The Destination of the World
The second reason for the cosmos imperative concerns the final destination of the world. John tells us that the world as we know it will one day cease: “And the world is passing away along with its desires, but whoever does the will of God abides forever” (1 John 2:17). While the world is passing away, it is not yet gone. So may I offer some practical help for battling the world, the flesh, and the devil:
First, remember, this world is not our home. Peter writes, “Beloved, I urge you as sojourners and exiles …” (1 Pet. 2:11). And Paul reminds us, “But our citizenship is in heaven, and from it we await a Savior, the Lord Jesus Christ” (Phil. 3:20). The world is our temporary resting place.
Second, remember our position in Christ. We have a new identity as followers of Jesus and new affections. “Therefore, if anyone is in Christ, he is a new creation. The old has passed away; behold, the new has come.” (2 Cor. 5:17). Our sovereign God has miraculously transformed our stony hearts. We have been given new hearts. “And I will give you a new heart, and a new spirit I will put within you. And I will remove the heart of stone from your flesh and give you a heart of flesh. And I will put my Spirit within you, and cause you to walk in my statutes and be careful to obey my rules.” (Ezek. 36:26–27).
Third, remember where our loyalty lies. Scripture offers a stern warning for anyone whose affections become seduced by the word: “You adulterous people! Do you not know that friendship with the world is enmity with God? Therefore whoever wishes to be a friend of the world makes himself an enemy of God.” (Jas. 4:4). Our highest loyalty, then, is reserved for the Lord Jesus Christ and his kingdom priorities.
Fourth, remember to mortify the flesh by the power of the Spirit. J.I. Packer says, “The sin that indwells the believer was killed in principle on the cross; Christ’s death will in time be its death. It was dethroned in fact by regeneration, and now with the Spirit’s aid, the Christian is to spend his lifetime training its lifeblood.” Peter reminds us to resist worldly influences: ““Beloved, I urge you as sojourners and exiles to abstain from the passions of the flesh, which wage war against your soul” (1 Pet. 2:11).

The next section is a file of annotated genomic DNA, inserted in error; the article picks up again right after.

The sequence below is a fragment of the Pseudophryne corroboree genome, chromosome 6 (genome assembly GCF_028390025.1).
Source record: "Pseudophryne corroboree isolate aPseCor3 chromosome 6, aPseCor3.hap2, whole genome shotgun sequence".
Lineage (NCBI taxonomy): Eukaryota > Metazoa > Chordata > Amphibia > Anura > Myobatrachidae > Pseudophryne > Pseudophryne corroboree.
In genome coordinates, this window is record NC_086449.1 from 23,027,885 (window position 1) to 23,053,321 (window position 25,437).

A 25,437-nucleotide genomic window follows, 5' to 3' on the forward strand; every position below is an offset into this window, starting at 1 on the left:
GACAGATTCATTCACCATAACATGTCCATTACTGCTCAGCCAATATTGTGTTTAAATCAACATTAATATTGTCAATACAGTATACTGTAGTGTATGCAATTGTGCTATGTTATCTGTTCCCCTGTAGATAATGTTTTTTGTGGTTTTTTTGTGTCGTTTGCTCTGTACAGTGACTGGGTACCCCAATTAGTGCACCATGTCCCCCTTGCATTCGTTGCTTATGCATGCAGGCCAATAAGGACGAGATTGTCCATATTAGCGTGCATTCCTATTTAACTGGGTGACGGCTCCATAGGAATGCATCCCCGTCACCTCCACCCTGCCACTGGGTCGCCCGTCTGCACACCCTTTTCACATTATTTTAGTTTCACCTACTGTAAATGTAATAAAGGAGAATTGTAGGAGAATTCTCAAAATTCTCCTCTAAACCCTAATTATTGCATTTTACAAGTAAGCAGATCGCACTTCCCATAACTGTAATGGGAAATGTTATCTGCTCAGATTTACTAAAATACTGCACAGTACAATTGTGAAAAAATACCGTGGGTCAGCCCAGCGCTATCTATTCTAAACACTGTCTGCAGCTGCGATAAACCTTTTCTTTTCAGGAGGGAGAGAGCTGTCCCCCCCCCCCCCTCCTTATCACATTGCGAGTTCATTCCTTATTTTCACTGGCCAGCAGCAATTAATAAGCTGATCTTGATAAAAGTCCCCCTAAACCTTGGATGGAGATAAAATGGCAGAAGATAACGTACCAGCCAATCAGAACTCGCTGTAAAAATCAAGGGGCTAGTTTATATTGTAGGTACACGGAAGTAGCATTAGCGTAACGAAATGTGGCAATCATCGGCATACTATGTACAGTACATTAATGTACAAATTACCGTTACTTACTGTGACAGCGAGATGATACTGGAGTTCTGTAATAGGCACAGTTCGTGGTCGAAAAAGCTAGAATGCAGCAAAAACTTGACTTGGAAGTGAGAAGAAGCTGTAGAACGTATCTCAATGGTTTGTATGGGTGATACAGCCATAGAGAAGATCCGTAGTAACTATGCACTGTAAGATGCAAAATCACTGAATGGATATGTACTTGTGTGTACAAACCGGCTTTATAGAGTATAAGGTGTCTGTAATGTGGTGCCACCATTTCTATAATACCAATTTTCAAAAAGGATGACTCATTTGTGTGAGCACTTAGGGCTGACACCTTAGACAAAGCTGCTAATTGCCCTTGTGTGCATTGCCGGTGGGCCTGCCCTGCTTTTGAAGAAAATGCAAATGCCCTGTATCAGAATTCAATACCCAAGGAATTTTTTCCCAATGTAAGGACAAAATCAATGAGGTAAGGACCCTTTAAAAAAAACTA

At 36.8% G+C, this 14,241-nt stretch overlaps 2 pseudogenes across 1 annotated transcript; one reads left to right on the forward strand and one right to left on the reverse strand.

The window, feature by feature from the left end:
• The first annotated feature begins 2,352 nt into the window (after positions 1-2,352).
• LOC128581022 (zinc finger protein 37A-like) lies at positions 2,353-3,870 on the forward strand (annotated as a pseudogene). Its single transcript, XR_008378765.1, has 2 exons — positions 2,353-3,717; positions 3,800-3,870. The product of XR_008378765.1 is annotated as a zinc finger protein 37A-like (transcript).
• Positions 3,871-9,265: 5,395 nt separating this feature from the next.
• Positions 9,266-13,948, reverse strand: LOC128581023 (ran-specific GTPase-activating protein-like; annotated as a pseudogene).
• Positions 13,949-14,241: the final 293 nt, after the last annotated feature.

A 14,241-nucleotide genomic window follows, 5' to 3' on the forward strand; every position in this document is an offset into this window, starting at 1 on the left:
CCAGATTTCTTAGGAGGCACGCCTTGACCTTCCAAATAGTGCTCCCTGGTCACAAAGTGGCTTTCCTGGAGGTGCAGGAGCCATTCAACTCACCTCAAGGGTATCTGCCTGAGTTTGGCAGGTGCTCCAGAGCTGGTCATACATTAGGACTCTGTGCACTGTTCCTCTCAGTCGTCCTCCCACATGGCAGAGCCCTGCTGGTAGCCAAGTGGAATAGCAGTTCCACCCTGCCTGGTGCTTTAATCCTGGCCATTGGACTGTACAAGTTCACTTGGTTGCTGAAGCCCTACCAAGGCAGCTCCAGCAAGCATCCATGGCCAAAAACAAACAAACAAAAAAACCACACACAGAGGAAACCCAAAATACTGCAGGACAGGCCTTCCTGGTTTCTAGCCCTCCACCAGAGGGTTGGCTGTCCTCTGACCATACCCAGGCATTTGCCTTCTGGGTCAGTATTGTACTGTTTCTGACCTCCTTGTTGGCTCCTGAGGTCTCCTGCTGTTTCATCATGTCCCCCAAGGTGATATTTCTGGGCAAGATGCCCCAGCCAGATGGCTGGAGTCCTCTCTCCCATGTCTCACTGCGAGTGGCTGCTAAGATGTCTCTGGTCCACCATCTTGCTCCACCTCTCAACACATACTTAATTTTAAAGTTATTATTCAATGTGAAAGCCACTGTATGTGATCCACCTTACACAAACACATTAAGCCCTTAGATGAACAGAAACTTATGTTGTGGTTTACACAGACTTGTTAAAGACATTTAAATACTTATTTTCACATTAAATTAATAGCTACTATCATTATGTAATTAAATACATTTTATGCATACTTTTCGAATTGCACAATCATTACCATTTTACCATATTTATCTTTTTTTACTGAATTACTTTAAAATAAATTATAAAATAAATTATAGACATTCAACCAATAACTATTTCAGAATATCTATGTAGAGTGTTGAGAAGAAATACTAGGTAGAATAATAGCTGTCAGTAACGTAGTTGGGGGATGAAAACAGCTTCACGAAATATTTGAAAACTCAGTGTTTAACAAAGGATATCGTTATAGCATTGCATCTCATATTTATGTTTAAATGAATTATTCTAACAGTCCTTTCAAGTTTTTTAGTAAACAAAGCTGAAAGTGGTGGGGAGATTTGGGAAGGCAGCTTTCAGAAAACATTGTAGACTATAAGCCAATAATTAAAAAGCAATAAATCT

Know this: If you find yourself in a war against sin, you are on the right track. “The Puritans said that war with sin is a healthy sign.” “This world is a Vanity Fair, as Bunyan put it, and the Christian must pass through its gates, but as he does so, he must constantly distance himself from its ungodly influences.”
Your challenge is to be in the world but not of the world. This is the Cosmos Imperative: ”Do not love the world or the things in the world.” Stand strong. Maintain your courage. Guard your convictions. And pray that God enables you to walk in a way that is consistent with Scripture and in a way that is pleasing to the Lord.
 C.J. Mahaney, Worldlines (Wheaton: Crossway Books, 2008).
 Ibid, 27.
 The Works of Jonathan Edwards, vol. 2, Religious Affections, ed. John E. Smith (New Haven: Yale University Press, 1959), 264.
 Dave Harvey, Cited in C.J. Mahaney, Ed. Worldliness, 114.
 J.I. Packer, A Quest For Godliness: The Puritan Vision of the Christian Life (Wheaton: Crossway Books, 1990), 200.
 Joel Beeke and Mark Jones, A Puritan Theology (Grand Rapids: Reformation Heritage Books, 2012), 853.
 Ibid, 844.